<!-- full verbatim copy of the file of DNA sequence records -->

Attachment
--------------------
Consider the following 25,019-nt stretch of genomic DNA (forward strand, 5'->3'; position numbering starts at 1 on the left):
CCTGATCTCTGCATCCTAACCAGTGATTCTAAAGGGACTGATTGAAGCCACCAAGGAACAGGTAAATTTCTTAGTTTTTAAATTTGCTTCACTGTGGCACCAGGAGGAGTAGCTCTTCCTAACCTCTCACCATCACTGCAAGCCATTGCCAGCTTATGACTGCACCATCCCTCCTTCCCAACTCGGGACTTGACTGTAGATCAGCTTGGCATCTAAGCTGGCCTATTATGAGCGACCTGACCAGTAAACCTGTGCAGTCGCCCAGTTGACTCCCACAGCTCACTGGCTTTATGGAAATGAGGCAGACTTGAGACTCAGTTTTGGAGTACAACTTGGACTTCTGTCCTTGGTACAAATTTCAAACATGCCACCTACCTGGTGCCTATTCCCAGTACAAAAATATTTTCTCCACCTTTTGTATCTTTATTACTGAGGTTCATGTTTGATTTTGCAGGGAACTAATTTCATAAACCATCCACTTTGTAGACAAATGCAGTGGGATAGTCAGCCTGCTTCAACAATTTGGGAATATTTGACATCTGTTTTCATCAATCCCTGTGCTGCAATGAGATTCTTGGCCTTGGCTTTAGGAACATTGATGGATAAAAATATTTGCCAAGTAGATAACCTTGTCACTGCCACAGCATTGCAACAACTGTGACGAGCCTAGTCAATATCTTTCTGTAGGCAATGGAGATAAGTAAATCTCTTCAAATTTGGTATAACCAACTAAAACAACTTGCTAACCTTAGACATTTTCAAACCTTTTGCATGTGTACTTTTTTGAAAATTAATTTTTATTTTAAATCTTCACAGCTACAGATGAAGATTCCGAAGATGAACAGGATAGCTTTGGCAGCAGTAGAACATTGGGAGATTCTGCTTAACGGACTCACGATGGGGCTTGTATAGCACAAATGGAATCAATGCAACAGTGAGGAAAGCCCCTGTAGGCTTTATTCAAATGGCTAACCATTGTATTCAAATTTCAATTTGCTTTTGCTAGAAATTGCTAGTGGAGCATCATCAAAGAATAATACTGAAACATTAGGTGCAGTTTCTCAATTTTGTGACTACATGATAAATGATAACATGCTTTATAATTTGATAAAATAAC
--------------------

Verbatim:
Consider the following 25,019-nt stretch of genomic DNA (forward strand, 5'->3'; position numbering starts at 1 on the left):
CCTGATCTCTGCATCCTAACCAGTGATTCTAAAGGGACTGATTGAAGCCACCAAGGAACAGGTAAATTTCTTAGTTTTTAAATTTGCTTCACTGTGGCACCAGGAGGAGTAGCTCTTCCTAACCTCTCACCATCACTGCAAGCCATTGCCAGCTTATGACTGCACCATCCCTCCTTCCCAACTCGGGACTTGACTGTAGATCAGCTTGGCATCTAAGCTGGCCTATTATGAGCGACCTGACCAGTAAACCTGTGCAGTCGCCCAGTTGACTCCCACAGCTCACTGGCTTTATGGAAATGAGGCAGACTTGAGACTCAGTTTTGGAGTACAACTTGGACTTCTGTCCTTGGTACAAATTTCAAACATGCCACCTACCTGGTGCCTATTCCCAGTACAAAAATATTTTCTCCACCTTTTGTATCTTTATTACTGAGGTTCATGTTTGATTTTGCAGGGAACTAATTTCATAAACCATCCACTTTGTAGACAAATGCAGTGGGATAGTCAGCCTGCTTCAACAATTTGGGAATATTTGACATCTGTTTTCATCAATCCCTGTGCTGCAATGAGATTCTTGGCCTTGGCTTTAGGAACATTGATGGATAAAAATATTTGCCAAGTAGATAACCTTGTCACTGCCACAGCATTGCAACAACTGTGACGAGCCTAGTCAATATCTTTCTGTAGGCAATGGAGATAAGTAAATCTCTTCAAATTTGGTATAACCAACTAAAACAACTTGCTAACCTTAGACATTTTCAAACCTTTTGCATGTGTACTTTTTTGAAAATTAATTTTTATTTTAAATCTTCACAGCTACAGATGAAGATTCCGAAGATGAACAGGATAGCTTTGGCAGCAGTAGAACATTGGGAGATTCTGCTTAACGGACTCACGATGGGGCTTGTATAGCACAAATGGAATCAATGCAACAGTGAGGAAAGCCCCTGTAGGCTTTATTCAAATGGCTAACCATTGTATTCAAATTTCAATTTGCTTTTGCTAGAAATTGCTAGTGGAGCATCATCAAAGAATAATACTGAAACATTAGGTGCAGTTTCTCAATTTTGTGACTACATGATAAATGATAACATGCTTTATAATTTGATAAAATAAC